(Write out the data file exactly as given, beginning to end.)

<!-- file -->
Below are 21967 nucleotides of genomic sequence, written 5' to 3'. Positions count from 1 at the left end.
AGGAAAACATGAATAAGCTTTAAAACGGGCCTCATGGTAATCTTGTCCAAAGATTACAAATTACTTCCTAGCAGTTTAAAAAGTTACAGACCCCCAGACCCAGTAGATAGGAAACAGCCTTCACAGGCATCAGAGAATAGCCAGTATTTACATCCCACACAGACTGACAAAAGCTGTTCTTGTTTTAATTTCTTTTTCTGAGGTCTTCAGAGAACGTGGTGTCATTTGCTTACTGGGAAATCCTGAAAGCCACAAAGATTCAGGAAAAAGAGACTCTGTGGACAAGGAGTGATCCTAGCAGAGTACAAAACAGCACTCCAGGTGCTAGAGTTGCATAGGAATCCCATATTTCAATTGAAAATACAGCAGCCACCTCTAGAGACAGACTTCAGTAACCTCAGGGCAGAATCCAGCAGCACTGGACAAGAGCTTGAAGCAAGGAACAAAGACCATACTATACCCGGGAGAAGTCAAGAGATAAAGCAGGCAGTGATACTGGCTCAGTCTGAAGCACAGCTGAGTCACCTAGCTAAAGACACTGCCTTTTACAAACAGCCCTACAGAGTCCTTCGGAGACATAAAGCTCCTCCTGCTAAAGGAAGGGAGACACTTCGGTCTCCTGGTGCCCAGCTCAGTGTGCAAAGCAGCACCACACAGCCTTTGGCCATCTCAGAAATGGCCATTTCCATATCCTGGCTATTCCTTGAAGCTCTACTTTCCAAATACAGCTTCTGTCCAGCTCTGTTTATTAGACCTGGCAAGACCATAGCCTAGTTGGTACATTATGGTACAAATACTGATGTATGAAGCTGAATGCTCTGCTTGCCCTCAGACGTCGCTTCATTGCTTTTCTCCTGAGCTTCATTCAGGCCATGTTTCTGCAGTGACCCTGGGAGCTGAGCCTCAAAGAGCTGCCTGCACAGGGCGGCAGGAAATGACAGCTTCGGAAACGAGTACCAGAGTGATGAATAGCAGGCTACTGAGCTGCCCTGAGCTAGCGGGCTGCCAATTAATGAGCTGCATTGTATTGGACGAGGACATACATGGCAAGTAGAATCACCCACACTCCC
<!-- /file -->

Below are 21967 nucleotides of genomic sequence, written 5' to 3'. Positions count from 1 at the left end.
AGGAAAACATGAATAAGCTTTAAAACGGGCCTCATGGTAATCTTGTCCAAAGATTACAAATTACTTCCTAGCAGTTTAAAAAGTTACAGACCCCCAGACCCAGTAGATAGGAAACAGCCTTCACAGGCATCAGAGAATAGCCAGTATTTACATCCCACACAGACTGACAAAAGCTGTTCTTGTTTTAATTTCTTTTTCTGAGGTCTTCAGAGAACGTGGTGTCATTTGCTTACTGGGAAATCCTGAAAGCCACAAAGATTCAGGAAAAAGAGACTCTGTGGACAAGGAGTGATCCTAGCAGAGTACAAAACAGCACTCCAGGTGCTAGAGTTGCATAGGAATCCCATATTTCAATTGAAAATACAGCAGCCACCTCTAGAGACAGACTTCAGTAACCTCAGGGCAGAATCCAGCAGCACTGGACAAGAGCTTGAAGCAAGGAACAAAGACCATACTATACCCGGGAGAAGTCAAGAGATAAAGCAGGCAGTGATACTGGCTCAGTCTGAAGCACAGCTGAGTCACCTAGCTAAAGACACTGCCTTTTACAAACAGCCCTACAGAGTCCTTCGGAGACATAAAGCTCCTCCTGCTAAAGGAAGGGAGACACTTCGGTCTCCTGGTGCCCAGCTCAGTGTGCAAAGCAGCACCACACAGCCTTTGGCCATCTCAGAAATGGCCATTTCCATATCCTGGCTATTCCTTGAAGCTCTACTTTCCAAATACAGCTTCTGTCCAGCTCTGTTTATTAGACCTGGCAAGACCATAGCCTAGTTGGTACATTATGGTACAAATACTGATGTATGAAGCTGAATGCTCTGCTTGCCCTCAGACGTCGCTTCATTGCTTTTCTCCTGAGCTTCATTCAGGCCATGTTTCTGCAGTGACCCTGGGAGCTGAGCCTCAAAGAGCTGCCTGCACAGGGCGGCAGGAAATGACAGCTTCGGAAACGAGTACCAGAGTGATGAATAGCAGGCTACTGAGCTGCCCTGAGCTAGCGGGCTGCCAATTAATGAGCTGCATTGTATTGGACGAGGACATACATGGCAAGTAGAATCACCCACACTCCC